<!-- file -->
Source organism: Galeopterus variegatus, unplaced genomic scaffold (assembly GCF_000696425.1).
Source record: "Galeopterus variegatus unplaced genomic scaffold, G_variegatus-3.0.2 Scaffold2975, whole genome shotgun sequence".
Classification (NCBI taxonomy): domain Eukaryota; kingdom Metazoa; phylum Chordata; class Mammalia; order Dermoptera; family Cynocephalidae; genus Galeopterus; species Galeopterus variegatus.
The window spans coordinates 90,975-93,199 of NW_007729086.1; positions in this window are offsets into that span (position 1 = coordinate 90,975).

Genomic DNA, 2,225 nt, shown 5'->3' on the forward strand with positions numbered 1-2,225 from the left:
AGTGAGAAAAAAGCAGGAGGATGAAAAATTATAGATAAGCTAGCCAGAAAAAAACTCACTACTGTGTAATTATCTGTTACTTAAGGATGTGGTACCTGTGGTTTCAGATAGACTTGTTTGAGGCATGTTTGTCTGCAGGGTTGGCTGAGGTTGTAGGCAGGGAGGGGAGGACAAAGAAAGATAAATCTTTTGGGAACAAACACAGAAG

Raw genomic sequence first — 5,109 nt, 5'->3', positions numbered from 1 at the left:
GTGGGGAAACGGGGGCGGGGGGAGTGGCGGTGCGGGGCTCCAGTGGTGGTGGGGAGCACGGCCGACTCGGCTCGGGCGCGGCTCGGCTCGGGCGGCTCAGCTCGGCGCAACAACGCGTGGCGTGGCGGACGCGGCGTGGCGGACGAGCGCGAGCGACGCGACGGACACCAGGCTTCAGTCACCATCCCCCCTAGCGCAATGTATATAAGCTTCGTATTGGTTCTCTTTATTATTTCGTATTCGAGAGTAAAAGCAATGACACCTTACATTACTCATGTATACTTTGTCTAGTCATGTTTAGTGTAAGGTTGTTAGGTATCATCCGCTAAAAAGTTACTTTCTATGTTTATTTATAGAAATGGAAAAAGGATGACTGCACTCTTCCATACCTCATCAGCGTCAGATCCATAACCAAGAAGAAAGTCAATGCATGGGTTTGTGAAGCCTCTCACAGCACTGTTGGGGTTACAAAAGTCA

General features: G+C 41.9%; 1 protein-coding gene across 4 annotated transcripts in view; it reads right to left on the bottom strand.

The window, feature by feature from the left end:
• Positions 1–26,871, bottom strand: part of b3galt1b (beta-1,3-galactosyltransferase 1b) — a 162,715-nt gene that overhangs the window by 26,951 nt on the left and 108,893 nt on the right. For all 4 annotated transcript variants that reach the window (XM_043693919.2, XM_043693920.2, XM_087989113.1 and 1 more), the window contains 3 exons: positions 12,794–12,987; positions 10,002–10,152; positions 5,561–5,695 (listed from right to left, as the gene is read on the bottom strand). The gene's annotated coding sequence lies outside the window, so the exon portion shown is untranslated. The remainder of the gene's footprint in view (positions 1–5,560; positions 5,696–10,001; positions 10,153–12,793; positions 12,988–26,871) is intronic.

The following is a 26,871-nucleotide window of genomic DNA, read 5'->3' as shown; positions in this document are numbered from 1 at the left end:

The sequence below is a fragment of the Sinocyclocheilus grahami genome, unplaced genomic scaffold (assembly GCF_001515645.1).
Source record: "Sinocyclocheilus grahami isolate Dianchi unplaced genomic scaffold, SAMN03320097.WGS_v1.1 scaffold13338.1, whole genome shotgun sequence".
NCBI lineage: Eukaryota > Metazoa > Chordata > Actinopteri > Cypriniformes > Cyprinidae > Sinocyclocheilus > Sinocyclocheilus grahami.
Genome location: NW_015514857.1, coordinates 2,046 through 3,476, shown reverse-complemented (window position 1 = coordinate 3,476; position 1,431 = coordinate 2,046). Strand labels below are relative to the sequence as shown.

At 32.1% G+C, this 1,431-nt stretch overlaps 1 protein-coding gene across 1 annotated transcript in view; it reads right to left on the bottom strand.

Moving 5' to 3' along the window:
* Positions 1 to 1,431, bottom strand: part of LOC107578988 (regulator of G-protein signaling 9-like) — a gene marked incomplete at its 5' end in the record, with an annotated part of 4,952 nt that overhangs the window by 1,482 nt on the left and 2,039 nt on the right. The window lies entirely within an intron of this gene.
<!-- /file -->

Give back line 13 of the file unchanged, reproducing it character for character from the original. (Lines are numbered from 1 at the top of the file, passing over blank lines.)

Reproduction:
The sequence below is a fragment of the Sinocyclocheilus grahami genome, unplaced genomic scaffold (assembly GCF_001515645.1).